Kyrat With a Friend
Aside from the setting, there is one major feature of Far Cry 4 that outshines the third game, and that’s the online component. There is the competitive mode that pits the Royal Army against the Golden Path. This mode affords you nearly all of the luxuries of the single-player open world in an objective-based competitive setting. Then there is the much lauded co-op mode that has you and a friend roaming the open world of Kyrat together. This is amazingly fun, however, if you are the joining player, the only progress that saves is character progress such as experience and loot. You will need to redo all of the collectibles, outposts, and other map-based progression that you complete with a co-op buddy, and missions are locked off while playing cooperative. This feels like a bit of a slap in the face to the joining player, and discourages excessive cooperative play (sorry about that three hours of map progress lost for you, Dan!), but it’s still worth it to have a friend flanking the opposite side of that particularly tough outpost.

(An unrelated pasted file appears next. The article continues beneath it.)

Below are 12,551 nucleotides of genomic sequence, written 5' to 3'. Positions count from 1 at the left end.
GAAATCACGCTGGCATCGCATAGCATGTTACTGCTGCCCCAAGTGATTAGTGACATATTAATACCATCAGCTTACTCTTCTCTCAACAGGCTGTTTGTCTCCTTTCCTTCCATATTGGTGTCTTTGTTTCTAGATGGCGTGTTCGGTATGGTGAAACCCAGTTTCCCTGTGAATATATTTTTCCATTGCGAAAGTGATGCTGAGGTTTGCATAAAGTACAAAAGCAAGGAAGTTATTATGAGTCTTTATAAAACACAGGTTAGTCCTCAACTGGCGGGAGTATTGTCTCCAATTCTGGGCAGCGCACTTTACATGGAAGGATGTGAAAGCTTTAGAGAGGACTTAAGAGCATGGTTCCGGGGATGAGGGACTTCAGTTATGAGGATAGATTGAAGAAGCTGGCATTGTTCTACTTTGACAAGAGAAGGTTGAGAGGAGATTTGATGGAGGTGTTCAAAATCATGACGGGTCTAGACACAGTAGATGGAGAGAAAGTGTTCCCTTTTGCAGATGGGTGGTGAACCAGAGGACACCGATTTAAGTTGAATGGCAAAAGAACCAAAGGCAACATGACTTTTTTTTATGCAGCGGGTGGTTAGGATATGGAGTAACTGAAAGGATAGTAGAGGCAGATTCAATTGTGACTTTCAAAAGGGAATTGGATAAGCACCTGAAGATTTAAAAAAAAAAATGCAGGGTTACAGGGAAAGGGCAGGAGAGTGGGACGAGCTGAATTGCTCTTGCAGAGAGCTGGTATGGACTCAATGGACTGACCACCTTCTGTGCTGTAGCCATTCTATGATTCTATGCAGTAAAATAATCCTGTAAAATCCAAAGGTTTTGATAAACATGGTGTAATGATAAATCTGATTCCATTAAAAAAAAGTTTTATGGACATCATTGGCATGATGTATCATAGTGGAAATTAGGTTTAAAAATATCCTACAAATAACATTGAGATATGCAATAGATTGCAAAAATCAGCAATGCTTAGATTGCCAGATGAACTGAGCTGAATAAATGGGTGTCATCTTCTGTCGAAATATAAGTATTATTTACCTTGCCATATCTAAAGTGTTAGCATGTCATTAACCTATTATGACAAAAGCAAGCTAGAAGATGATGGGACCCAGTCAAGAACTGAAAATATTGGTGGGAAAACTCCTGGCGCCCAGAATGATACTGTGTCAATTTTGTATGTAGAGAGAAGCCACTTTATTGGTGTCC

Far Cry 4 is a good game, but the lack of any real significant improvements or advancements over its predecessor may be enough to turn some people away. The major difference here is the Himalayan setting, which looks absolutely stunning and is a joy to explore using the Far Cry mechanics. The dearth of motivational integrity in the narrative aside, Far Cry 4 is a game that will have players losing hours of their lives as they get lost in Kyrat, either by themselves or with a friend.
Far Cry 4 review copy provided by publisher. For information on scoring, please read our Review Policy here.